September 13, 2021

Finance, big technology companies and local governments are filing a legal challenge to a new tax law which they say is unfair and discriminatory.

The tax law will impose a 5 per cent levy on taxable income over Rs. 5 lakh in the coming three years, but the biggest beneficiaries will be the top 10 per cent of income earners, said Amit Jha, president of the National Council of Accountancy.

This is a massive tax cut for the top 5 per and top 10 percent, and a huge tax hike for the bottom 90 per cent, he said.

The biggest beneficiaries of the 5 per per cent rate are top 10 lakh income earners and the top 1 lakh, the new draft law says.

The new law would have a direct impact on the country’s economy, but it is unclear whether this will be offset by a tax cut elsewhere, Mr. Jha said.

India’s big four financial services firms are challenging the new law in a court case. 

The banks are challenging it on grounds that it would be unfair to tax them at the lower end of the income scale, but not at the top.

They are also challenging the tax regime, saying the government failed to adequately consult the public and to provide adequate transparency in the new rules.

The banks argue that the new tax rules are unfair, and not inclusive of capital gains and dividend tax exemptions.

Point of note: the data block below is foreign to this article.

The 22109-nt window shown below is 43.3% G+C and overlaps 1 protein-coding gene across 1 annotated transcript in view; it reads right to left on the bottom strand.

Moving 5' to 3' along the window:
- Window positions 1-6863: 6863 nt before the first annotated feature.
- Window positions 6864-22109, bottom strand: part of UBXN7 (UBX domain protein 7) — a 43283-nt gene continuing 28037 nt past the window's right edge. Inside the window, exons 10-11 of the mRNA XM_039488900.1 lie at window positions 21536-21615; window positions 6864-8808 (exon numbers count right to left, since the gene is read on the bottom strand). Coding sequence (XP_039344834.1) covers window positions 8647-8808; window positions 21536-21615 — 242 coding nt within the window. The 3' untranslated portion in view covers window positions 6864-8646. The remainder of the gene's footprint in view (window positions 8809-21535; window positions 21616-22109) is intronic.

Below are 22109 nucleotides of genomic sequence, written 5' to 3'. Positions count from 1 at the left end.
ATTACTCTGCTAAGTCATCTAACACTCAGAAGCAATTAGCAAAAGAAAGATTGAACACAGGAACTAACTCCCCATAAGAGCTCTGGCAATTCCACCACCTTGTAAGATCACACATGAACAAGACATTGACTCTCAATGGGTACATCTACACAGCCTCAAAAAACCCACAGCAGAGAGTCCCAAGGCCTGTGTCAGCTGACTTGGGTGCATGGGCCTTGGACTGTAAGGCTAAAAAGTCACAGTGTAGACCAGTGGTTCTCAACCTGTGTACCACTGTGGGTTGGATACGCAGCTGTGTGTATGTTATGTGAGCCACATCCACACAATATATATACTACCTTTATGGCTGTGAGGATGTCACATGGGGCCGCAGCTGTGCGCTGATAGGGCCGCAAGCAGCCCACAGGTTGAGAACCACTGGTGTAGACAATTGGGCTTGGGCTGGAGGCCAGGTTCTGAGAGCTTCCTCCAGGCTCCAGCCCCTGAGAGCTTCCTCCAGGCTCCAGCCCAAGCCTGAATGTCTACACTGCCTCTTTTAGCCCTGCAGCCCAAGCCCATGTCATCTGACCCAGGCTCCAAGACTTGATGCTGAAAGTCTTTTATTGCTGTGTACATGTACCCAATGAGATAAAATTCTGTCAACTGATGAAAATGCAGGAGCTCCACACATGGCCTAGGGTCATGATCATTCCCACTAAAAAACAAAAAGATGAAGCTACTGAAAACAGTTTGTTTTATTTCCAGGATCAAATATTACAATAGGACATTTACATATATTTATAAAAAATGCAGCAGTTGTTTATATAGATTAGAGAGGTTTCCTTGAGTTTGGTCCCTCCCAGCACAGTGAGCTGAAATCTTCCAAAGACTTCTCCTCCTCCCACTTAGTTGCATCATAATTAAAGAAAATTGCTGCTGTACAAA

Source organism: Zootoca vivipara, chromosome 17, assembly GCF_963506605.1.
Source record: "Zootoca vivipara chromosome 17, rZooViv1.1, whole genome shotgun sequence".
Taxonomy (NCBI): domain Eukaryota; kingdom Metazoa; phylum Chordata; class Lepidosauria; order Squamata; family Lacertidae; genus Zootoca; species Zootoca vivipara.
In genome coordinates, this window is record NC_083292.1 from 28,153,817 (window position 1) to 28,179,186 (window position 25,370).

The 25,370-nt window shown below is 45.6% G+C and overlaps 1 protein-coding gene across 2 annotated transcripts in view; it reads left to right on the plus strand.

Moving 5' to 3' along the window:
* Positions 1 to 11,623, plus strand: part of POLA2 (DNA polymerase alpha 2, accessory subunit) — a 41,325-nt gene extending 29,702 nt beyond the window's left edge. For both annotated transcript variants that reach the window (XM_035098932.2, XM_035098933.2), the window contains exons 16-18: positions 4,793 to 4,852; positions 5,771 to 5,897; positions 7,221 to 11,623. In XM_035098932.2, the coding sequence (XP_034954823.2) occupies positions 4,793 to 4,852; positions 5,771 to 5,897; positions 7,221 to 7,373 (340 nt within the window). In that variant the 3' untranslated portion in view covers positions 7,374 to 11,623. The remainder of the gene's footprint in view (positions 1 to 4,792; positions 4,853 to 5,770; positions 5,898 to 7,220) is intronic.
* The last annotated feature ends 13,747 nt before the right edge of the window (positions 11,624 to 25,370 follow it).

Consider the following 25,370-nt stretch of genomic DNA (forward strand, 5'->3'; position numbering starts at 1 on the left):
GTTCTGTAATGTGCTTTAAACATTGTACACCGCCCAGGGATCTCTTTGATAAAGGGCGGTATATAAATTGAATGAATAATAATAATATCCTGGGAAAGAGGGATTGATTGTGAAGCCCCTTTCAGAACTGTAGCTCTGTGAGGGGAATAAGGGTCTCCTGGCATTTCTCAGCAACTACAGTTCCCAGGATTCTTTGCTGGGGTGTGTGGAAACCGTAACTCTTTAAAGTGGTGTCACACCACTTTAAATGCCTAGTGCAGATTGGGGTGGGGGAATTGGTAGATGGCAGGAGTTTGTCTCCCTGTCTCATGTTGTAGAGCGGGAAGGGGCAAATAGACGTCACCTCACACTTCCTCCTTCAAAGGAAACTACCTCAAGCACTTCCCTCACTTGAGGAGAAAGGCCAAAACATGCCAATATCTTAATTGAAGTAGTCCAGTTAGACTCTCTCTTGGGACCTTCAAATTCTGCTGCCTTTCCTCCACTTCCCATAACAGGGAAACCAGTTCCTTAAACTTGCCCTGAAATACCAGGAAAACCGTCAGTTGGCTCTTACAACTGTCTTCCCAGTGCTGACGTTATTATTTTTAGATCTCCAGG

This is why we are challenging this unfair tax, Mr Jha told Reuters.

The banks are also seeking a stay on the law in the Supreme Court.

The banks say the new levy is disproportionate to the capital gains tax exemption and is unfair on the tax base of middle income earners. 

They also argue that it will impact the bottom 60 per cent and top 90 per of income tax, which is not reflective of the wealth of the country.

The Finance Ministry is currently considering whether to amend the draft law.

The finance ministry is also expected to issue a report on the impact of the new regulations, which could be released on the same day.

The finance ministry did not immediately respond to a request for comment.

Mr. Jhatra said that as long as the government does not address these issues, it will likely go ahead with the law.